I saw a few pages from an early printing of the King James Bible of the 17th century, which I could actually read; I can't say the same of either the 16th century Gutenberg Bible (it's in Latin and the font is sufficiently strange to me) or the 5th (not a typo) century Codex Sinaiticus. The latter was opened to Psalms 9-13 but the lighting was quite low and the ink rather light (faded, or just written that way). I don't know Greek either. (The sign nearby said that psalms 9-10 were written as a single psalm in the Codex, a single acrostic poem. I suspect this was the way the LXX has it too.) Anyway I thought I recognized a word, but turns out I was wrong. At least I think I was.
But it was pretty darned exciting to see these old documents. Codex Sinaiticus especially.
At the British Museum we saw the Rosetta Stone! I mean the real one! Its story is the stuff of adventure film -- rediscovered by French soldiers, but then being given to the English as spoils of war; Thomas Young's attempts at deciphering it; then Jean-François Champollion's discovery of several keys, which enabled him to see ancient monuments and, for the first time in maybe 2000 years, being able to say what it meant.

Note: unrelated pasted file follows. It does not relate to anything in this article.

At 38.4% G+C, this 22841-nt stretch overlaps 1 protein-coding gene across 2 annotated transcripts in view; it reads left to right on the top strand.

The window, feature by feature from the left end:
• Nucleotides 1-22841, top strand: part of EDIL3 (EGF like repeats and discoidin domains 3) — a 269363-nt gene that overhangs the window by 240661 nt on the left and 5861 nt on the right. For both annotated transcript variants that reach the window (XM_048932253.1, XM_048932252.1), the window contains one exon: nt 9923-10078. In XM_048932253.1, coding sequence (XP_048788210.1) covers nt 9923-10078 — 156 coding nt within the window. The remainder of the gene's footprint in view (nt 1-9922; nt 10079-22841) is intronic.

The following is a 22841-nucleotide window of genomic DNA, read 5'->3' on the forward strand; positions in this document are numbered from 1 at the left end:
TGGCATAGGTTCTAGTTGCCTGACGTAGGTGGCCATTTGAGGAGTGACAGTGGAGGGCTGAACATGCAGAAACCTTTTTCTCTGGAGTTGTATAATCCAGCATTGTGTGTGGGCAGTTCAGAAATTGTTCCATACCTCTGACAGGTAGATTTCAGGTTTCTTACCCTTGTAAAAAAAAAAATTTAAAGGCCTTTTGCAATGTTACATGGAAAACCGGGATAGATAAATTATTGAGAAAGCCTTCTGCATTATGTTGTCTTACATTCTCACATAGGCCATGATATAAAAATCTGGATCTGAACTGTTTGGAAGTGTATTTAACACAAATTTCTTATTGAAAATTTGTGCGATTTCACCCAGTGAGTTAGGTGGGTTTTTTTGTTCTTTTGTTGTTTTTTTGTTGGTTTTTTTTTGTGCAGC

Champollion was apparently given to fainting; he'd translate a monument, faint, and translate another. Can't say I blame him, though; if I were the first person in 1500-2000 years to be able to read a monument I'd be pretty excited, too.
We took the £9.15 per person lunch menu -- 2 persons minimum. Lots of good stuff, no meat. What I can remember it had: eggplant, something like ratatouille; hummus; bread of course; tabbouli; cracked? bulghur with walnuts, spinach/yogurt, fresh hot falafel, freshly baked(?) thing that reminded me of spanakopita but was probably pronounced something like "boo-regh".